Here’s what I’m seeing in Online Video for Twenty Ten. Don’t forget to read the predictions from December from many WVFF guests who be smarter then my.

  1. Continued web-to-television bridges. While we’re still far from a merge of cable, television and online-video, we’ve seen some interesting changes already. Roku, Netflix, AppleTV, and a few brave television manufacturers pre-embedding software and wireless access or Ethernet plugs. I’m going o once again bet on the lazy man’s alternative to setting up their own PC media player. I see a $199 device that allows us to access the Internet right from our televisions. It’s a small PC, a remote-controlled keyboard and mouse, and it plugs into any television via HDMI or even less progressive connections.
  2. More stars dive into online video. Ashton Kutcher, Felicia Day, Tom Green. These guys have embraced new media, and there’s a wild rush to Twitter. 2010 is the year that more stars put themselves on YouTube. Don’t believe me? Wired reports Kutcher IS the future of video. They won’t always “go viral” but their strong fan bases offline will propel them to the most-subscribed pages of YouTube, eclipsing many of the web purists.
  3. AOL, Microsoft, and Yahoo Catch Up. Ironically, the laggards are web portals and search engines that had a media bent a decade ago. Google leapfrogged them with YouTube. They can’t stand on the sidelines forever. Watch for these players cutting deals with larger players (cable, telecommunications, etc.) to establish their dominance. Since it’s almost impossible to battle YouTube directly, they’ll focus on partnerships with tech companies and premium content providers. The result may not be as popular, but it will command the attention of advertisers that like pro content and “safe” plays.
  4. Programming Not Sporadic. When I was posting daily, I didn’t realize how important that was. It kept my audience active, and ensured my recent videos got 50-100,000 views. In past months, I’ve posted unpredictably and as little as 10 times a month. The result? I’ve plateaued. Meanwhile the regular posters (Sxephil, WhatTheBuckShow, CharlesTrippy and ShayCarl) are souring. The creator community is learning about the vital need to post predictably. ZeFrank used to post at 1:00 daily. TheOnion was always updated online on Wednesday. If you’re not predictable, you’re forgotten. Many amateurs are hosting live shows once a week, and the crowds flock to see their favorite “stars” unplugged. Audiences like routines.
  5. Division of Audience Focus in Conferences and Publishing. In the early days of the Internet, attendees included marketers, tech folks, and about every other business function that thought the web was going to be more than a fad. Online-video conferences and publications have taken the same approach. Watch in 2010 as conferences and publishing focus on more concrete audiences. AdTech for advertisers. StreamingMedia for technology people. And other conferences for marketers or web-studio playas. These conferences are too frequent and too broad to serve any audience well.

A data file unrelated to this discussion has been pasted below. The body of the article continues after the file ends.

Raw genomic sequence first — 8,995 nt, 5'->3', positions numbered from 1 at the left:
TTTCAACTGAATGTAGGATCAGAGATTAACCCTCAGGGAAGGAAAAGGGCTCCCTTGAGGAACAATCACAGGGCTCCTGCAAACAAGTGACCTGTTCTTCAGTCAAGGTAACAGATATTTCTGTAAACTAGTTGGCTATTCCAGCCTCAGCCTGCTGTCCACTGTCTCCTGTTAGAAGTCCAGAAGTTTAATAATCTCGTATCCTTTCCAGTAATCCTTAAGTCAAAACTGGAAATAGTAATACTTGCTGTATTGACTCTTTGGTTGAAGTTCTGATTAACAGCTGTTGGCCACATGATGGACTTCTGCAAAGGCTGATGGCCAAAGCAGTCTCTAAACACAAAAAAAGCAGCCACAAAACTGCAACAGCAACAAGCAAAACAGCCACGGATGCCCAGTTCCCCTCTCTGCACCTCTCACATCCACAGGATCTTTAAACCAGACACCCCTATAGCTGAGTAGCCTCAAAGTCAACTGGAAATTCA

6. Niftier Audience Participation. We’re still doing little more than putting VHS tapes online. The power of Web 2.0 (or 4.0 or whatever the hell you want to call it) is the interactivity and the engagement it facilitates in storytelling. Sure we saw 2009 videos that took advantage of “annotations” to create “choose your own adventure” series. But watch as advertisers and content creators merge to create more robust engagement experiences built on video, but with lots of tools that create a deeper, immersive experience. SevenEcho is one company to watch.
  7. White Dwarfs and Luminous SuperGiants. The lifecycle of the average weblebrity is compressing, despite a handful of amateurs that have maintained a vibrant presence. In 2010 we’ll see some new talent and more popular talent fading. There are not many people that have the persistence and creativity to sustain a continued audience. There are “Gary Larsons” that burn bright but short. There are Charles Shulz’s that don’t stop until they die (or their lines become jagged like someone drawing on a motor boat).
  8. Advertisers Forced In. Every year we predict advertisers will finally embrace online video (but the spend levels are not proportionate to the audience reach). That pretty much HAS to change dramatically in 2010. Not enough impact on television’s fragmenting and depleting audiences. So even the most traditional and laziest media buyer will be forced by marketers to spend more and spend more wisely. Watch for more obnoxious takeovers on YouTube and other sites, but also some clever alternatives that get brands “inside” the content.
  9. There is No 9th Preduction. That’s because I have to go wake up the kids, and don’t have time.
  10. News, News, News. We have watched as “consumer generated media” has made its way to many televised news stories. Now that cell phones with video cameras are fairly common, we’ll see more of this. And that prediction I made years ago… a live broadcast from some crisis directly from a person’s cell phone? That’s happening in 2010 or I’ll stop predicting it. I promise.

Today is “Project for Awesome,” so Watch for Nerfighters Reducing “World Suck”

Today, December 17, is the third-annual “Project for Awesome,” where thousands of Nerdfighters will be using online-video to “reduce world suck.”